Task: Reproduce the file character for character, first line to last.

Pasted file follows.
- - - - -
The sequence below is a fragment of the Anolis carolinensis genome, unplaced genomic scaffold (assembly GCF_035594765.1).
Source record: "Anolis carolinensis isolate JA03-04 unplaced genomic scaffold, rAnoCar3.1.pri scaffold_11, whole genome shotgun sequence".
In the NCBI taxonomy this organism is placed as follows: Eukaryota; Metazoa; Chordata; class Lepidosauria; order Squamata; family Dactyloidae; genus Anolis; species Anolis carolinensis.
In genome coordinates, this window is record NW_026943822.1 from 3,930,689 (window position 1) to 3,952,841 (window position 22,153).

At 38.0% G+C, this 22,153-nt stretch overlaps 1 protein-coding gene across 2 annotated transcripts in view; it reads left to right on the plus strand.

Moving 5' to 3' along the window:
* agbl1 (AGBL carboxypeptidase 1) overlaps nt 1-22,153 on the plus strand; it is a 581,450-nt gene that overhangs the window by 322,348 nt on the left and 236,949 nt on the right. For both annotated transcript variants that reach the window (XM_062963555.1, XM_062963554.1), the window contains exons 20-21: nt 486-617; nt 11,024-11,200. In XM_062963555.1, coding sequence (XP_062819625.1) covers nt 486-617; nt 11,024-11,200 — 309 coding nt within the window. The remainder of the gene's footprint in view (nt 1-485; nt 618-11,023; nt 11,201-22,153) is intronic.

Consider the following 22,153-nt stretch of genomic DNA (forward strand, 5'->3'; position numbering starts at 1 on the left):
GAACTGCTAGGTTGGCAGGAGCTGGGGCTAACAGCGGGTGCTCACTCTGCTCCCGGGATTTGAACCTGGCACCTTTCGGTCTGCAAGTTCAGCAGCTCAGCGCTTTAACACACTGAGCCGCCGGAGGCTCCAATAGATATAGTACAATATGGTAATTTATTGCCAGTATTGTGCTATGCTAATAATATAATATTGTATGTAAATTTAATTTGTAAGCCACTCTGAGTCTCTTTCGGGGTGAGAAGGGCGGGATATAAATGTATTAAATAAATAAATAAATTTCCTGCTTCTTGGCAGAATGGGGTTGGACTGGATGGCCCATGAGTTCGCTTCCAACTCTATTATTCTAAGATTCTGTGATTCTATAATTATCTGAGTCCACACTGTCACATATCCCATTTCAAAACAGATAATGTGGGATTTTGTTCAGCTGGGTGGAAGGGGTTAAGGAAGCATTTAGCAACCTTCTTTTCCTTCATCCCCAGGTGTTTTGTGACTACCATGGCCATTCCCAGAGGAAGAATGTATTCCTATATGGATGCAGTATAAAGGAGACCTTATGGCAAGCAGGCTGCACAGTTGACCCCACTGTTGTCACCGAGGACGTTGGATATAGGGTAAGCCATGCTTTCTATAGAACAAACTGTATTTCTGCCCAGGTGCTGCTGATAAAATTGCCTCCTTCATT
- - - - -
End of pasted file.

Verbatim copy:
The sequence below is a fragment of the Anolis carolinensis genome, unplaced genomic scaffold (assembly GCF_035594765.1).
Source record: "Anolis carolinensis isolate JA03-04 unplaced genomic scaffold, rAnoCar3.1.pri scaffold_11, whole genome shotgun sequence".
In the NCBI taxonomy this organism is placed as follows: Eukaryota; Metazoa; Chordata; class Lepidosauria; order Squamata; family Dactyloidae; genus Anolis; species Anolis carolinensis.
In genome coordinates, this window is record NW_026943822.1 from 3,930,689 (window position 1) to 3,952,841 (window position 22,153).

At 38.0% G+C, this 22,153-nt stretch overlaps 1 protein-coding gene across 2 annotated transcripts in view; it reads left to right on the plus strand.

Moving 5' to 3' along the window:
* agbl1 (AGBL carboxypeptidase 1) overlaps nt 1-22,153 on the plus strand; it is a 581,450-nt gene that overhangs the window by 322,348 nt on the left and 236,949 nt on the right. For both annotated transcript variants that reach the window (XM_062963555.1, XM_062963554.1), the window contains exons 20-21: nt 486-617; nt 11,024-11,200. In XM_062963555.1, coding sequence (XP_062819625.1) covers nt 486-617; nt 11,024-11,200 — 309 coding nt within the window. The remainder of the gene's footprint in view (nt 1-485; nt 618-11,023; nt 11,201-22,153) is intronic.

Consider the following 22,153-nt stretch of genomic DNA (forward strand, 5'->3'; position numbering starts at 1 on the left):
GAACTGCTAGGTTGGCAGGAGCTGGGGCTAACAGCGGGTGCTCACTCTGCTCCCGGGATTTGAACCTGGCACCTTTCGGTCTGCAAGTTCAGCAGCTCAGCGCTTTAACACACTGAGCCGCCGGAGGCTCCAATAGATATAGTACAATATGGTAATTTATTGCCAGTATTGTGCTATGCTAATAATATAATATTGTATGTAAATTTAATTTGTAAGCCACTCTGAGTCTCTTTCGGGGTGAGAAGGGCGGGATATAAATGTATTAAATAAATAAATAAATTTCCTGCTTCTTGGCAGAATGGGGTTGGACTGGATGGCCCATGAGTTCGCTTCCAACTCTATTATTCTAAGATTCTGTGATTCTATAATTATCTGAGTCCACACTGTCACATATCCCATTTCAAAACAGATAATGTGGGATTTTGTTCAGCTGGGTGGAAGGGGTTAAGGAAGCATTTAGCAACCTTCTTTTCCTTCATCCCCAGGTGTTTTGTGACTACCATGGCCATTCCCAGAGGAAGAATGTATTCCTATATGGATGCAGTATAAAGGAGACCTTATGGCAAGCAGGCTGCACAGTTGACCCCACTGTTGTCACCGAGGACGTTGGATATAGGGTAAGCCATGCTTTCTATAGAACAAACTGTATTTCTGCCCAGGTGCTGCTGATAAAATTGCCTCCTTCATT